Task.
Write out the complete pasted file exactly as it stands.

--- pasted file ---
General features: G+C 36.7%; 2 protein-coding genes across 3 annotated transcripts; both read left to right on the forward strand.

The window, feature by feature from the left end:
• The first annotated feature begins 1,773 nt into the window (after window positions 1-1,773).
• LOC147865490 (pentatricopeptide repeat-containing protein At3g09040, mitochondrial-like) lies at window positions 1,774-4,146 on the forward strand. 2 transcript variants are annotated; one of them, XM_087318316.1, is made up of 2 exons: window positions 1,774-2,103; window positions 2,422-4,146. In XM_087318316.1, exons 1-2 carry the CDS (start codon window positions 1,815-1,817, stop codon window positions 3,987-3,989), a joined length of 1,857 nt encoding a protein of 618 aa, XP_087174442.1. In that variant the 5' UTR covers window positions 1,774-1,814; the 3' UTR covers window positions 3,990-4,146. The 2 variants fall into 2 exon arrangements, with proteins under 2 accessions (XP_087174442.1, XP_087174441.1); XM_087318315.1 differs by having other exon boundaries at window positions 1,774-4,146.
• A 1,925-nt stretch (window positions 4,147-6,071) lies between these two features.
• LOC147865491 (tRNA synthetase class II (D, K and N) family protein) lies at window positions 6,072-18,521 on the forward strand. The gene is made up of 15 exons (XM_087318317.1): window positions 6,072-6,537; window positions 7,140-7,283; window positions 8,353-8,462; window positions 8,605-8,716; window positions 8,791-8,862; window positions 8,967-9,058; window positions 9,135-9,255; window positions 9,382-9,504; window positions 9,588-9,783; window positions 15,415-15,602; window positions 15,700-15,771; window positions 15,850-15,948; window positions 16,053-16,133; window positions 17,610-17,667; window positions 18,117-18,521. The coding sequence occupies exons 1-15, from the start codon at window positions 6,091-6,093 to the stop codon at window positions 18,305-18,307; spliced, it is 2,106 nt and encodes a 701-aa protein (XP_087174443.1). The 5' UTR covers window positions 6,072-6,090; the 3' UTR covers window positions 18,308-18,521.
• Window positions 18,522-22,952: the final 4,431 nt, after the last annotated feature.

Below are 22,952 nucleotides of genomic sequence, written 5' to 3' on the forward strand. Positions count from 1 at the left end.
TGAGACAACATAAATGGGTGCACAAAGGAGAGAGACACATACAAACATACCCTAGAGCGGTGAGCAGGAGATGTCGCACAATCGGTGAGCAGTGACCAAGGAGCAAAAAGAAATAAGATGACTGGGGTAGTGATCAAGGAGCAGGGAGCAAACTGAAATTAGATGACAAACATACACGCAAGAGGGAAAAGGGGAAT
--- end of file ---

General features: G+C 36.7%; 2 protein-coding genes across 3 annotated transcripts; both read left to right on the forward strand.

The window, feature by feature from the left end:
• The first annotated feature begins 1,773 nt into the window (after window positions 1-1,773).
• LOC147865490 (pentatricopeptide repeat-containing protein At3g09040, mitochondrial-like) lies at window positions 1,774-4,146 on the forward strand. 2 transcript variants are annotated; one of them, XM_087318316.1, is made up of 2 exons: window positions 1,774-2,103; window positions 2,422-4,146. In XM_087318316.1, exons 1-2 carry the CDS (start codon window positions 1,815-1,817, stop codon window positions 3,987-3,989), a joined length of 1,857 nt encoding a protein of 618 aa, XP_087174442.1. In that variant the 5' UTR covers window positions 1,774-1,814; the 3' UTR covers window positions 3,990-4,146. The 2 variants fall into 2 exon arrangements, with proteins under 2 accessions (XP_087174442.1, XP_087174441.1); XM_087318315.1 differs by having other exon boundaries at window positions 1,774-4,146.
• A 1,925-nt stretch (window positions 4,147-6,071) lies between these two features.
• LOC147865491 (tRNA synthetase class II (D, K and N) family protein) lies at window positions 6,072-18,521 on the forward strand. The gene is made up of 15 exons (XM_087318317.1): window positions 6,072-6,537; window positions 7,140-7,283; window positions 8,353-8,462; window positions 8,605-8,716; window positions 8,791-8,862; window positions 8,967-9,058; window positions 9,135-9,255; window positions 9,382-9,504; window positions 9,588-9,783; window positions 15,415-15,602; window positions 15,700-15,771; window positions 15,850-15,948; window positions 16,053-16,133; window positions 17,610-17,667; window positions 18,117-18,521. The coding sequence occupies exons 1-15, from the start codon at window positions 6,091-6,093 to the stop codon at window positions 18,305-18,307; spliced, it is 2,106 nt and encodes a 701-aa protein (XP_087174443.1). The 5' UTR covers window positions 6,072-6,090; the 3' UTR covers window positions 18,308-18,521.
• Window positions 18,522-22,952: the final 4,431 nt, after the last annotated feature.

Below are 22,952 nucleotides of genomic sequence, written 5' to 3' on the forward strand. Positions count from 1 at the left end.
TGAGACAACATAAATGGGTGCACAAAGGAGAGAGACACATACAAACATACCCTAGAGCGGTGAGCAGGAGATGTCGCACAATCGGTGAGCAGTGACCAAGGAGCAAAAAGAAATAAGATGACTGGGGTAGTGATCAAGGAGCAGGGAGCAAACTGAAATTAGATGACAAACATACACGCAAGAGGGAAAAGGGGAAT